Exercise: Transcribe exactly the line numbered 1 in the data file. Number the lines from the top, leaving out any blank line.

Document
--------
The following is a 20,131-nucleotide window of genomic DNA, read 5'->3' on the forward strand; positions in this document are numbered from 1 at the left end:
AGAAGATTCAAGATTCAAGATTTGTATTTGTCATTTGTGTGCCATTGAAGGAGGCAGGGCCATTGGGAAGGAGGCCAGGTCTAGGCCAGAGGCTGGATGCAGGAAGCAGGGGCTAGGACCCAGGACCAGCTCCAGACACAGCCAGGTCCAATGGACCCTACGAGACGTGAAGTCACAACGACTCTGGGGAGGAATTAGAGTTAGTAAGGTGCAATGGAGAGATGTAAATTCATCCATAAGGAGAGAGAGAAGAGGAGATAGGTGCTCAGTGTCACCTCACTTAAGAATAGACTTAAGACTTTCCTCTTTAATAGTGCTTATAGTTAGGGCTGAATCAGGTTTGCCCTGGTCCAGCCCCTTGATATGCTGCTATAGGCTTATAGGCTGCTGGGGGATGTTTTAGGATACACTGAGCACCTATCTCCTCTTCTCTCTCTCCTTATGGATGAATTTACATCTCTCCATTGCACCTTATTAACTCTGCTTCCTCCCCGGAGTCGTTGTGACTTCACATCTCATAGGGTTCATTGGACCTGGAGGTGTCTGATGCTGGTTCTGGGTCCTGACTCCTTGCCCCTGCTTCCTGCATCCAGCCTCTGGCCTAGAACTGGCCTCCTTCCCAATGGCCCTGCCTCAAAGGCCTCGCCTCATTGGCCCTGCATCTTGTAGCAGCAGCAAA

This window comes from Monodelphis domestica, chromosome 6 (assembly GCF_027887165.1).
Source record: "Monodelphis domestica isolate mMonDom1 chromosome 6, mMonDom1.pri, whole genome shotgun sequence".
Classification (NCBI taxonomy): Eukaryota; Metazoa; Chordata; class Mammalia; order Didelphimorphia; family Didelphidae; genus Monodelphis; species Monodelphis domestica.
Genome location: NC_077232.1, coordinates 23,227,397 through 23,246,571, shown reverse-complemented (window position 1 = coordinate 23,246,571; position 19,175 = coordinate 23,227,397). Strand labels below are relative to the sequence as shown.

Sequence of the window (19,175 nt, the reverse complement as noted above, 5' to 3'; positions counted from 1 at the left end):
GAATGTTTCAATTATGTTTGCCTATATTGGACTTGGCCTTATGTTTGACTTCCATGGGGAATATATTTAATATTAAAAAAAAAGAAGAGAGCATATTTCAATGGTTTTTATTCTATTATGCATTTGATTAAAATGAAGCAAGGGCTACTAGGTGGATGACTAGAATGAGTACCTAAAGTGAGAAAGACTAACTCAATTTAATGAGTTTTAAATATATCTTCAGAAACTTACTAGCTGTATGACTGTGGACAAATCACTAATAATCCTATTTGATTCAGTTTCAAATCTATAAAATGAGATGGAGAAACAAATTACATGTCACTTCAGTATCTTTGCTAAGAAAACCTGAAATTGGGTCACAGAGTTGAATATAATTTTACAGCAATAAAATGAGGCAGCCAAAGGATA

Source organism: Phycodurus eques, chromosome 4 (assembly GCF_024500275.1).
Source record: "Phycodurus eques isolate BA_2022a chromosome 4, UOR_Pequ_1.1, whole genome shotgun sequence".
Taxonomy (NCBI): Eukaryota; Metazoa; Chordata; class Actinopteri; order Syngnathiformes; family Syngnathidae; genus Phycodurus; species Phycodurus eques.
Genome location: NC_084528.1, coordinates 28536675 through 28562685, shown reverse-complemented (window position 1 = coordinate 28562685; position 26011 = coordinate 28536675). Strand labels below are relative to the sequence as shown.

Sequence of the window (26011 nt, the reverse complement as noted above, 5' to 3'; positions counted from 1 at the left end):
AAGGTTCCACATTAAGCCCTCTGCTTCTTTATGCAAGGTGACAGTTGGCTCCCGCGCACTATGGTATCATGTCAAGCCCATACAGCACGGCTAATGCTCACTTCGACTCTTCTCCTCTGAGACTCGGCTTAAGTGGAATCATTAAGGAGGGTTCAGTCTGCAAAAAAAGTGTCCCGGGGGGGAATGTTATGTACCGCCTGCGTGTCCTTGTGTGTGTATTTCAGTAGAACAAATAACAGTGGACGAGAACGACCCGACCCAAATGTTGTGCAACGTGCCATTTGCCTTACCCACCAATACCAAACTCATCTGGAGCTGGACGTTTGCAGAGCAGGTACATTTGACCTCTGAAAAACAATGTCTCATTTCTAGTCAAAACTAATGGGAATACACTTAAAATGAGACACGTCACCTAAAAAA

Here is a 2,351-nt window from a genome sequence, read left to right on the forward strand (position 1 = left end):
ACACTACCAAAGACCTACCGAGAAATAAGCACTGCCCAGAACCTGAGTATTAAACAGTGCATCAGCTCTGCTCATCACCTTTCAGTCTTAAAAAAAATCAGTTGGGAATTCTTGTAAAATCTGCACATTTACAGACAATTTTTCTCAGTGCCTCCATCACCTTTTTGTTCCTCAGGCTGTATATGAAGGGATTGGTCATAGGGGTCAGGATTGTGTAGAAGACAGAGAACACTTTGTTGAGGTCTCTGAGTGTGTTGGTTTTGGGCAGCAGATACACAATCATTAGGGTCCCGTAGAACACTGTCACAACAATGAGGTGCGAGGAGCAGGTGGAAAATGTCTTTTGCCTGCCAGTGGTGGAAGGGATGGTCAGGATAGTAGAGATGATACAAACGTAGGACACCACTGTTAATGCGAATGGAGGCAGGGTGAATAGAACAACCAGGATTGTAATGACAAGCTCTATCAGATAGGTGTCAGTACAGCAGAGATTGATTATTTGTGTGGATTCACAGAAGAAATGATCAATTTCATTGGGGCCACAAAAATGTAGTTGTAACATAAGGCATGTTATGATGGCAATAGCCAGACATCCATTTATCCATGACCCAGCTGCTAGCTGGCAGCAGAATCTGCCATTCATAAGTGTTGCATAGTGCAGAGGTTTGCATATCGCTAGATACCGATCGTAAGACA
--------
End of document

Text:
The following is a 20,131-nucleotide window of genomic DNA, read 5'->3' on the forward strand; positions in this document are numbered from 1 at the left end: